The term ‘employable education’ often appears to be a bit of a conundrum. It is well known that a person’s ‘employability assets’ comprise of three things. One, knowledge – what they know; two, skills – what they do with what they know, and three; attitudes – how they do it. And from here on begins a long list of detailed areas for study that can interplay or interchange to take you down the road to your focused area of working.
Since time immemorial children have been groomed for either becoming doctors or engineers. There was never any other worthy field for a well deserved work-life, other than maybe qualifying for a government job. Even now these three work-areas remain baseline aspirations for which we keep motivating our children. In this quest we often forget their basic skills and essential personal attributes.
But then also, not all of us can be measured on the same scale for occupation specific skills, specific or generic. Among other things we are also becoming increasingly aware of the importance of the transferability of these skills from one occupation or business context to another for employability. Of late increased attention is being given to the development of vocational skills in identifying our niche areas of interest.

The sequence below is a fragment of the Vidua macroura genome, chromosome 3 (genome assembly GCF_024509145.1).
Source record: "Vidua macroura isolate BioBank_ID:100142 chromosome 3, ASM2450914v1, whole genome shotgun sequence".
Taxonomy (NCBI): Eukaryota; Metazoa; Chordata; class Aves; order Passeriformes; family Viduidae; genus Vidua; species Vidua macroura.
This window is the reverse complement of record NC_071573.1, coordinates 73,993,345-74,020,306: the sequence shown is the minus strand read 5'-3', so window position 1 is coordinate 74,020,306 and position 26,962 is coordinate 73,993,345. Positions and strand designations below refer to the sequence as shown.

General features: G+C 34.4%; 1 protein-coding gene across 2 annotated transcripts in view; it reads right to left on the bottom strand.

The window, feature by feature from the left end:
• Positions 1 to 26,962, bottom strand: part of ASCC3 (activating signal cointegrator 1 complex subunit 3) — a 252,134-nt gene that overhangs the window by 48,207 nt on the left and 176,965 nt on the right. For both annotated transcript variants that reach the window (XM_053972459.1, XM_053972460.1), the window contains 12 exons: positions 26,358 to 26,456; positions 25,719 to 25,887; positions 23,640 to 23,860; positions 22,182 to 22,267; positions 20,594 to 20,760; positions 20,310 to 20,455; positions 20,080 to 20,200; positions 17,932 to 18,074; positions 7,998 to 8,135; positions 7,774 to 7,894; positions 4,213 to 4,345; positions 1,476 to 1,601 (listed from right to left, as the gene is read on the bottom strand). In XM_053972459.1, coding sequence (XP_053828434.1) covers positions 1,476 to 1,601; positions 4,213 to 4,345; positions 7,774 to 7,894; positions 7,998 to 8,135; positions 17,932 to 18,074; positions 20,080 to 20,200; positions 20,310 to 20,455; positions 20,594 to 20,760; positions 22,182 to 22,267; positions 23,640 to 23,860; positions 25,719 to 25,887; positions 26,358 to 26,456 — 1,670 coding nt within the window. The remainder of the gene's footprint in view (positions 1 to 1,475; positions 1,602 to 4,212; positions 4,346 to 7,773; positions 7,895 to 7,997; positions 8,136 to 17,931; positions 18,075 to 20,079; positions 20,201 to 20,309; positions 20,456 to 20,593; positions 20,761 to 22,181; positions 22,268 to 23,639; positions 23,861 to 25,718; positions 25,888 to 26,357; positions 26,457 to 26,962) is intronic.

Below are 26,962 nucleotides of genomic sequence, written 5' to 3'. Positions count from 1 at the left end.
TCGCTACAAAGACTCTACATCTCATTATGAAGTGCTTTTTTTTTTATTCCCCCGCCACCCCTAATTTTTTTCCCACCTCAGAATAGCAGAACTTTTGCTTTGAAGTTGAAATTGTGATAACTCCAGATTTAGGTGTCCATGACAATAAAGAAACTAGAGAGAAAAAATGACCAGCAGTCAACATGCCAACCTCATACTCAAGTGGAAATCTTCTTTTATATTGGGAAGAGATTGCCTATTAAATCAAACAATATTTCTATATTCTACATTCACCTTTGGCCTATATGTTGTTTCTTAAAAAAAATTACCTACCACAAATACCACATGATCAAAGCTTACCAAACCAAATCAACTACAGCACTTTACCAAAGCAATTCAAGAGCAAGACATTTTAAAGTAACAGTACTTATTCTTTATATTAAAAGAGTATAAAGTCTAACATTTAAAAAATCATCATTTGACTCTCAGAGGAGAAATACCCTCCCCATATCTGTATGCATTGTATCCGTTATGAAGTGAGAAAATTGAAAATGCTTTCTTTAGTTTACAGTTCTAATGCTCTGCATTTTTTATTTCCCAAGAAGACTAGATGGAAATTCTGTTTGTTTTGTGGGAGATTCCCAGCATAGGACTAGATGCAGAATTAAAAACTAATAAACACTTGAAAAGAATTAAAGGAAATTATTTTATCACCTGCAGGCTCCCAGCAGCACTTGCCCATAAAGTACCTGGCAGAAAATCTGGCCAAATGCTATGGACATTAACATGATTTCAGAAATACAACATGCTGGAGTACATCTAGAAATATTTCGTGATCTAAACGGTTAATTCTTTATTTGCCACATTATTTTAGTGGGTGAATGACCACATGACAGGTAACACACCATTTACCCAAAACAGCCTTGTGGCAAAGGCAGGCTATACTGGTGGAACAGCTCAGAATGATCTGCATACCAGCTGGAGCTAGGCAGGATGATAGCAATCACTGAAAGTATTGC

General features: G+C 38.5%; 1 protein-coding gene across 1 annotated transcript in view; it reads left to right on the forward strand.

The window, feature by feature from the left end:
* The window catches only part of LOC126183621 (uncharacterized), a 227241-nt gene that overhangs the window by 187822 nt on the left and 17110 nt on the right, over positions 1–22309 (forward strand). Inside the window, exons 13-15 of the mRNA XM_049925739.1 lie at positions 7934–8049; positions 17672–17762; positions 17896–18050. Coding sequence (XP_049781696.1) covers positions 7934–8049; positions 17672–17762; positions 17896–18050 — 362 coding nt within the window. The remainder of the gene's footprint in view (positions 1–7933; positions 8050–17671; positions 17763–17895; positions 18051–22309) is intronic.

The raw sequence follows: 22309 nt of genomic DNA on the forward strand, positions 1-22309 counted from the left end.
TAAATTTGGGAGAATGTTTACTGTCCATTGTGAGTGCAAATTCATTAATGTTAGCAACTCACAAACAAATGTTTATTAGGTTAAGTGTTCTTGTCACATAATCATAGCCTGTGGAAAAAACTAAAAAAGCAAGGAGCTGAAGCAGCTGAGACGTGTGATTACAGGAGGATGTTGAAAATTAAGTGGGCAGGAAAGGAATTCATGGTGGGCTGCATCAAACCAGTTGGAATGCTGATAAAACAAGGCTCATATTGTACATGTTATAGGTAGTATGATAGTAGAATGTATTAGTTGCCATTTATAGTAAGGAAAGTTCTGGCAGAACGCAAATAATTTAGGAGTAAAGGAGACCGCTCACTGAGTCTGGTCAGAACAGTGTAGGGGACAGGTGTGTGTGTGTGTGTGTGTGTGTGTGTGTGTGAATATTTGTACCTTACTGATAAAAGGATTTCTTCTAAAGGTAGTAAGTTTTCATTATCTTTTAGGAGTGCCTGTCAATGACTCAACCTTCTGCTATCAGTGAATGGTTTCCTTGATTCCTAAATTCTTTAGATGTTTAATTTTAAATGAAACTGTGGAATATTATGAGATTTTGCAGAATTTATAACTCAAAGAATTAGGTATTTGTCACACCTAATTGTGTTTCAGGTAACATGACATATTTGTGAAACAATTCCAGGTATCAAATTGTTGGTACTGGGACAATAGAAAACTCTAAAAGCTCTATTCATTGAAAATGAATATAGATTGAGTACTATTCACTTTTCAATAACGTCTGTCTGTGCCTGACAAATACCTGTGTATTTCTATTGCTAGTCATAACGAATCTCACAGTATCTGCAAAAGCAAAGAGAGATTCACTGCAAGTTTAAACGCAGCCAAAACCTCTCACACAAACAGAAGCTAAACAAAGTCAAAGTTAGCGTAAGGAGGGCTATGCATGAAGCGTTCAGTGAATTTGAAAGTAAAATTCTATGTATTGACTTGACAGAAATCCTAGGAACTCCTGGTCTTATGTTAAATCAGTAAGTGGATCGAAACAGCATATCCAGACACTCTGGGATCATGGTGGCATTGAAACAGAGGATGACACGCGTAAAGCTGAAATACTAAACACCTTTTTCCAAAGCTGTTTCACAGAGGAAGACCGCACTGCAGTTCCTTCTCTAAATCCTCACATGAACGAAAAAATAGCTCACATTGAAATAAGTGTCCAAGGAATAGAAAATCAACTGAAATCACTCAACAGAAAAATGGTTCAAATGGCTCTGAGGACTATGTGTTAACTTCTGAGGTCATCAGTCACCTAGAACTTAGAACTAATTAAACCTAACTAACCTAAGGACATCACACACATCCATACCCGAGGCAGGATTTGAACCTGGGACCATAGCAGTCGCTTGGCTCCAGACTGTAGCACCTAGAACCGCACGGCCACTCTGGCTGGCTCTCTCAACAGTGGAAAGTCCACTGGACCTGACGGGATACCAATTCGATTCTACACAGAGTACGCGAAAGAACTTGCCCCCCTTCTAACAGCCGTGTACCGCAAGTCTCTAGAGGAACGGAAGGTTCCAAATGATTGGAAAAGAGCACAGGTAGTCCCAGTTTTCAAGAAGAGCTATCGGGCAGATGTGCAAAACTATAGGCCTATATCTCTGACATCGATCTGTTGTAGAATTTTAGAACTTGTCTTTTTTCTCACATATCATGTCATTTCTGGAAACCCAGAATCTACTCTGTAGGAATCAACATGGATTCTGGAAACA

We need to create more awareness with regard to employer-relevant knowledge and skills and also attitudes that will allow individuals to move ahead in a self-sufficient manner. In a sense we need to help them realize their potential so that their capabilities may be exploited as assets in an ever growing market. There is obviously an important inter-relationship between assets and deployment.
Career management skills likewise can develop self-awareness of occupational interests and abilities. They can also let one be open to opportunity by knowing what work opportunities exist and what is required to make them work for you. Decidedly, decision-making skills remain critical especially when one needs to develop a strategy of getting from where you are to being where you want to be.
In the final count, it is the extent to which an individual is aware of what they possess in terms of knowledge, skills and attitudes and its relevance to the employment opportunities available that will affect their willingness to undertake training and other activities designed to upgrade their skills. It is in this context that HERD Foundation explores opportunities to facilitate Employable Education for All.